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Friday, 1 May 2015

Into the Woods for some Close Encounters!

I have come across a new photo challenge for the month of May called "Movies in May". You can find the details on Sian's blog here. The full list is as follows.

So I thought I would make a start straight away by going Into the Woods for some Close Encounters with some of the flowers there!
We call our small wood The Bluebell Woods even though a large part of it is now mainly populated with wild garlic.

This in itself is a very pretty flower if a little uniquely scented!

There are some people around our way who collect the wild garlic leaves to add to the veg boxes that they sell. I am pretty sure of the kind of expletives my husband would give if I tried adding it to his green salad.......
The bluebells are only just coming out.

 They looks so delicate in comparison to the more clumsy Spanish bluebell that we have in our gardens. There are concerns that the cultivated type could infiltrate into our English woods.

There are other flowers to be found.

If you look very carefully you may find the occasional early orchid.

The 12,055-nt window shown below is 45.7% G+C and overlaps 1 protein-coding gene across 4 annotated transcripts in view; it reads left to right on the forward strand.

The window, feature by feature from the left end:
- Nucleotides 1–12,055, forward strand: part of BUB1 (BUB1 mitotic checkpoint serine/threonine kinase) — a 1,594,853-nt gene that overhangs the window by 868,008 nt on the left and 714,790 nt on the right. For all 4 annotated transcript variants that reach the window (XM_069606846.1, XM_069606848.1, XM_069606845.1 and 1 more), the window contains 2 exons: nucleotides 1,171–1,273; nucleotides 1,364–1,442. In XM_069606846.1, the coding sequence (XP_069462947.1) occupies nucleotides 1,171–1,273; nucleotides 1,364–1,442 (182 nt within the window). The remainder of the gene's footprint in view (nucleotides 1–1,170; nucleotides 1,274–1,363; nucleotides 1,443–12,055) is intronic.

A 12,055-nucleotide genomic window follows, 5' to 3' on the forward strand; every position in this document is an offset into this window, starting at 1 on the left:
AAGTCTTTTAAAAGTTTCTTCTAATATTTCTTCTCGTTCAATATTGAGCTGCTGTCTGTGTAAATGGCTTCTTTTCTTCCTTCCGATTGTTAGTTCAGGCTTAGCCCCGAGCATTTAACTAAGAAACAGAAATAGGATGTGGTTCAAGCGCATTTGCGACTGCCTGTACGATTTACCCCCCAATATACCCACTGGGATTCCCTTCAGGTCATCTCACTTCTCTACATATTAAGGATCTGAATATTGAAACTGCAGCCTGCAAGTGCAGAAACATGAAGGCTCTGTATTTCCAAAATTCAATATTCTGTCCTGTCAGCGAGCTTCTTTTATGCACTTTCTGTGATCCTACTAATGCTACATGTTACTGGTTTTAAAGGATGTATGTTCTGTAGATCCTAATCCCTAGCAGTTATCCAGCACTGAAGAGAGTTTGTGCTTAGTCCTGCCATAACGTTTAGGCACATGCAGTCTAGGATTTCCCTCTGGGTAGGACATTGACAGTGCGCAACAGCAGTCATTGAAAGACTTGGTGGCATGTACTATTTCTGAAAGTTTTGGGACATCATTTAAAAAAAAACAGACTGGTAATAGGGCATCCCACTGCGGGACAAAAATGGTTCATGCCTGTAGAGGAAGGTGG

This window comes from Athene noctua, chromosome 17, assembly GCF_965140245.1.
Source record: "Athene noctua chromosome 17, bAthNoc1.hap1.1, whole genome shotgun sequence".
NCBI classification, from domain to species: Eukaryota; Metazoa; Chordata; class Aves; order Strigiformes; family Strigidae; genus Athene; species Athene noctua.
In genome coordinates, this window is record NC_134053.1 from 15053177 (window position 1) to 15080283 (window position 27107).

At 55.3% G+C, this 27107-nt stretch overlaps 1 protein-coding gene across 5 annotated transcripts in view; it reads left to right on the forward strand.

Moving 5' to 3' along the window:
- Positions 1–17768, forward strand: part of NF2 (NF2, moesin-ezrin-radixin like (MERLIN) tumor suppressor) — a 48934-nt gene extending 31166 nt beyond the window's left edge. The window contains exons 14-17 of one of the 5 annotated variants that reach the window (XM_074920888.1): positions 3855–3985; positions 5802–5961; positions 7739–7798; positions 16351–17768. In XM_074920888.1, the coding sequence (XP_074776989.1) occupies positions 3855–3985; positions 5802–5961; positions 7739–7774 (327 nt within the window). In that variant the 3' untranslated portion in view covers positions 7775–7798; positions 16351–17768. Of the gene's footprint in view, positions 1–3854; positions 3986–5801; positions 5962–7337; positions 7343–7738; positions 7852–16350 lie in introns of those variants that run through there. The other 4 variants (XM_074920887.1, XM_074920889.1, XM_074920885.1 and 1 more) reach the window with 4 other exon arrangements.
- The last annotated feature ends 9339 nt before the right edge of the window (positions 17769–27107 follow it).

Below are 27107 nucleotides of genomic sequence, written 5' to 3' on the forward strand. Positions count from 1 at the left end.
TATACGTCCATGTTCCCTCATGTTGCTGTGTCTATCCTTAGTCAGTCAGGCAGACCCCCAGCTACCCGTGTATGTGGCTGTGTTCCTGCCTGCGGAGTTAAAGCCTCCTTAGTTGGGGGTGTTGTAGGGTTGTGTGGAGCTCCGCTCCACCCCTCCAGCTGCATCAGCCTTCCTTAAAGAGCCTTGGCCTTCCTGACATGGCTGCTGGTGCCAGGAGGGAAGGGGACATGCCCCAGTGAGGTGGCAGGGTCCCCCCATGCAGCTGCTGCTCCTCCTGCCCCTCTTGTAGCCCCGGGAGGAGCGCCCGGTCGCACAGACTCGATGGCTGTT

A close encounter with the everyday flora can be just as picturesque as the more unusual.


  1. I saw this on Sian's blog. Clever idea and you have made a great start. Now I'm thinking about joining in too. Hmmm...

    Excellent close-up of the garlic. I have hybrid bluebells in my garden - I think they have some hyacinth in them as well! At Whipsnade Zoo there is a section of English bluebells fenced off for conservation. I'm not sure how they manage to keep the bees out though! I wonder if the pure variety can survive...

    1. Thank you for your comments Ella. What baffled me even more was reading about Virginia bluebells on Patty's blog and also on my sister's blog I had never heard of these!

    2. Pretty pics on your sister's blog! I remember coming across the American bluebell a while ago while trying to see if the woods near me had "pure" bluebells or not. (Also found the Scottish bluebell, which I think is actually a harebell?) I think she's right in that they aren't related but her photos show how pretty they are even if the impression from a distance reminds me more of speedwell than bluebell. I wonder if they grow from bulbs like the European varieties?

  2. Lovely photos, Maggie and an interesting challenge.

    Whilst the flowers known as Virginia Bluebells have the name, I don't think there is any real connection to these bluebells. Like the American Robin (actually a member of the thrush family) it is a case of something being named for a similarity with or for reminding someone of something from the UK.

  3. What a very beautiful post. Your photos are fabulous! I have posted bluebells to my Instagram gallery today. We are just about to leave to go to Leigh Woods & Ashton Court to see the bluebells x

  4. Oh, this is a clever one! I'm going to have to start thinking..